A Republican-backed election law bill is drawing criticism for a provision that says local police might visit people’s homes to verify they are legally eligible to vote. “This is a very hard thing for the League of Women Voters to watch, an attempt to change voting laws based on unsubstantiated claims and fears of widespread voter fraud,” Liz Tentarelli, president of the league’s New Hampshire chapter, testified Tuesday during a public hearing on the Senate bill. The bill aims to put stricter scrutiny on people who register to vote on Election Day or within 30 days of its arrival by requiring them to show verifiable proof that they intend to live in the state. Proof would include a driver’s license, evidence of residence at a university, a lease or deed, or a handful of other items. One provision in the bill says volunteering on a political campaign counts as a “temporary purpose” and, on its own, doesn’t qualify someone to vote in New Hampshire.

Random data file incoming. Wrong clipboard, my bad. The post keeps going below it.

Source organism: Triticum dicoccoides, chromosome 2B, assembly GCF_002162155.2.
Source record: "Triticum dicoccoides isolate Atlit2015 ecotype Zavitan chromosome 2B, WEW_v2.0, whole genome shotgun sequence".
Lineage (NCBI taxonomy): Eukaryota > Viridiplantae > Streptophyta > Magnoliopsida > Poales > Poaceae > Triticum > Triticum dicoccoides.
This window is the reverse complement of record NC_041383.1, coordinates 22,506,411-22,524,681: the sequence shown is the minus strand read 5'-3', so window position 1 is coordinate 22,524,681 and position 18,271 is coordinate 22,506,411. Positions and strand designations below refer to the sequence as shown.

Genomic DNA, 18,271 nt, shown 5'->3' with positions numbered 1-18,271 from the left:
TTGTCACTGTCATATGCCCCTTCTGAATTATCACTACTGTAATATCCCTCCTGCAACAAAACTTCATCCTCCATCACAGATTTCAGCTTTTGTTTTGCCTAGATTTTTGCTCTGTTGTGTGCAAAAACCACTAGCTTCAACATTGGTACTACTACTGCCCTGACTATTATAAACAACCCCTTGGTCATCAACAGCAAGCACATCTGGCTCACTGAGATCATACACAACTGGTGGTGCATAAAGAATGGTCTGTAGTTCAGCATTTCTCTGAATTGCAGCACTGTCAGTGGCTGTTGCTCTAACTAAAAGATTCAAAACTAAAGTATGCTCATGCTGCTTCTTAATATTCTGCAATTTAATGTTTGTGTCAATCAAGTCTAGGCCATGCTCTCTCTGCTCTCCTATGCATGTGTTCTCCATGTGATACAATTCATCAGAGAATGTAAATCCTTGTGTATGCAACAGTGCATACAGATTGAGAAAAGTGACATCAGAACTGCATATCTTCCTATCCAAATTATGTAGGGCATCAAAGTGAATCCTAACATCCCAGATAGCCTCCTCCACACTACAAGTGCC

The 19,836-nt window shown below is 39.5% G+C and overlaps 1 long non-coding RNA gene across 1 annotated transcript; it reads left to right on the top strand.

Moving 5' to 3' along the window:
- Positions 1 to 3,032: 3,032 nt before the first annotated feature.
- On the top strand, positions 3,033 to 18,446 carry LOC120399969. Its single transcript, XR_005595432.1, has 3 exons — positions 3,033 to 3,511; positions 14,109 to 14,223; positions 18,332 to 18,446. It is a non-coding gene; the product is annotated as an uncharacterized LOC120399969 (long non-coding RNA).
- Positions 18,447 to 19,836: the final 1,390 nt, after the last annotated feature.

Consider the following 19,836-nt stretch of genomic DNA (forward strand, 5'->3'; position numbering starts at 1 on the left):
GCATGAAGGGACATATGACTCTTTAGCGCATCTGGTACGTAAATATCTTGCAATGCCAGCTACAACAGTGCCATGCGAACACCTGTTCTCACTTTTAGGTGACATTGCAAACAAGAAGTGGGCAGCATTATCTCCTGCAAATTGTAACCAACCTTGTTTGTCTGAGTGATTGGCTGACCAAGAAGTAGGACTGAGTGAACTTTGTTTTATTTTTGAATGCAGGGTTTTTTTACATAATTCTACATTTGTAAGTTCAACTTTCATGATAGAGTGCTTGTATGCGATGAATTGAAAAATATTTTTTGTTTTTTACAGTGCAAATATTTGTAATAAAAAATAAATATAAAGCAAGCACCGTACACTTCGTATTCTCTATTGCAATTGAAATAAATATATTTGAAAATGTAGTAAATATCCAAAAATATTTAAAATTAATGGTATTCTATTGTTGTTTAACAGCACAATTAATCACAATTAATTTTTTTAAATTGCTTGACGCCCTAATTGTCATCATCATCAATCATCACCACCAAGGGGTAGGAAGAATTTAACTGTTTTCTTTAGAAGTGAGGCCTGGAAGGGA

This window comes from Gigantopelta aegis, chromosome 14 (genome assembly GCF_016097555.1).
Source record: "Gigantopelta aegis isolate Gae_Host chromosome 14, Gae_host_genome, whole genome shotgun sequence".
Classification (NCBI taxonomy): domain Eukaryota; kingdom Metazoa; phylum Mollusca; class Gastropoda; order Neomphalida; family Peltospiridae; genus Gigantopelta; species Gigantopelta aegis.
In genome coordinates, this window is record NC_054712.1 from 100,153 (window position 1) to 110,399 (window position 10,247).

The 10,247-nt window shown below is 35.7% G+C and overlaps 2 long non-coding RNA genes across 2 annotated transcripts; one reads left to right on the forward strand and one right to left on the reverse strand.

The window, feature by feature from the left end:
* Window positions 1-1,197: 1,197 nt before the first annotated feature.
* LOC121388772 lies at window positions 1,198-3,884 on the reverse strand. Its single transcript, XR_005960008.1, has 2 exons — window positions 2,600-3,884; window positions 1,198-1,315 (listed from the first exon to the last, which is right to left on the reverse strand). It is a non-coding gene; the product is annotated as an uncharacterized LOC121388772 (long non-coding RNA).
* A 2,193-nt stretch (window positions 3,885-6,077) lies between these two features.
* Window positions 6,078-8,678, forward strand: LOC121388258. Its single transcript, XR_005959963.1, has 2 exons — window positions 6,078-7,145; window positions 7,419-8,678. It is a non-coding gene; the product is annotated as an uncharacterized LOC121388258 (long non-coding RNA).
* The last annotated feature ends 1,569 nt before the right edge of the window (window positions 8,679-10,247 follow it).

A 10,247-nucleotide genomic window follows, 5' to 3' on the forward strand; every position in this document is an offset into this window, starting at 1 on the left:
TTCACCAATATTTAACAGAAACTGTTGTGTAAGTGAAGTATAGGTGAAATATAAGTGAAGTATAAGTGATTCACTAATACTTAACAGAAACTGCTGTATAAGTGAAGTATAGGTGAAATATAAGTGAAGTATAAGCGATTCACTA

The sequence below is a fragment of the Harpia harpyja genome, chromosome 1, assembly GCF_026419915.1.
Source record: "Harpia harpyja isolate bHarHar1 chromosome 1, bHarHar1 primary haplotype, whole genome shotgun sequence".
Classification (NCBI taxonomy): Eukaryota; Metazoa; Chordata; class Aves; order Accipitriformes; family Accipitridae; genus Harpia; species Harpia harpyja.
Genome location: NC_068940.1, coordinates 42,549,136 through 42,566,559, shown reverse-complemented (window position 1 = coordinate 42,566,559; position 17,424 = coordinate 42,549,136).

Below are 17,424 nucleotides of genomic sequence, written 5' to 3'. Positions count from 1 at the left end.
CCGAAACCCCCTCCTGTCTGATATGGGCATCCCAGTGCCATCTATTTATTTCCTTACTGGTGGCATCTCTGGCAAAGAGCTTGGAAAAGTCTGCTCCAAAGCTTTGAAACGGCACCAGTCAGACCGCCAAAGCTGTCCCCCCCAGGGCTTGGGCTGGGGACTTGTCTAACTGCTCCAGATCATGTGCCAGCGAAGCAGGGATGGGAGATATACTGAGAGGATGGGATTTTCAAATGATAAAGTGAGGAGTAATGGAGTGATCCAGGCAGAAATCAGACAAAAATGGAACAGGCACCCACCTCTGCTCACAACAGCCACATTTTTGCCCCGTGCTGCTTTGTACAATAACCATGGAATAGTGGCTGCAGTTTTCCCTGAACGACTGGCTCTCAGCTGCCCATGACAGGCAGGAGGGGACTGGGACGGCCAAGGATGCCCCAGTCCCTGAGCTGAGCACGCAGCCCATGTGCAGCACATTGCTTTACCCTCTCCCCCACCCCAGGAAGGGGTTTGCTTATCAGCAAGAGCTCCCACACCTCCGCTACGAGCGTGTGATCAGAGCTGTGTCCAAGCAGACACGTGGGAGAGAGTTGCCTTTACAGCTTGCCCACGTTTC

Backers of the bill say it will crack down on opportunities for fraud by verifying people who are voting actually live in New Hampshire. Republicans have long argued existing laws open the state to “drive by” voting from out-of-state residents.
“The idea of the bill is not to disenfranchise anyone from voting,” said Republican Sen. Regina Birdsell, the bill’s prime sponsor.
No one will be stopped from voting on Election Day; if they don’t have proof they can sign an affidavit promising to provide evidence of their domicile within 10 or 30 days of the election. If they don’t provide proof within that time frame, town officials could ask the police or local officials to visit their home or request that the Secretary of State to mail them a voter verification letter. If someone’s identity can’t be verified, the Attorney General’s office would be notified, and prosecution could occur, possibly resulting in fines or even jail time if fraud is discovered.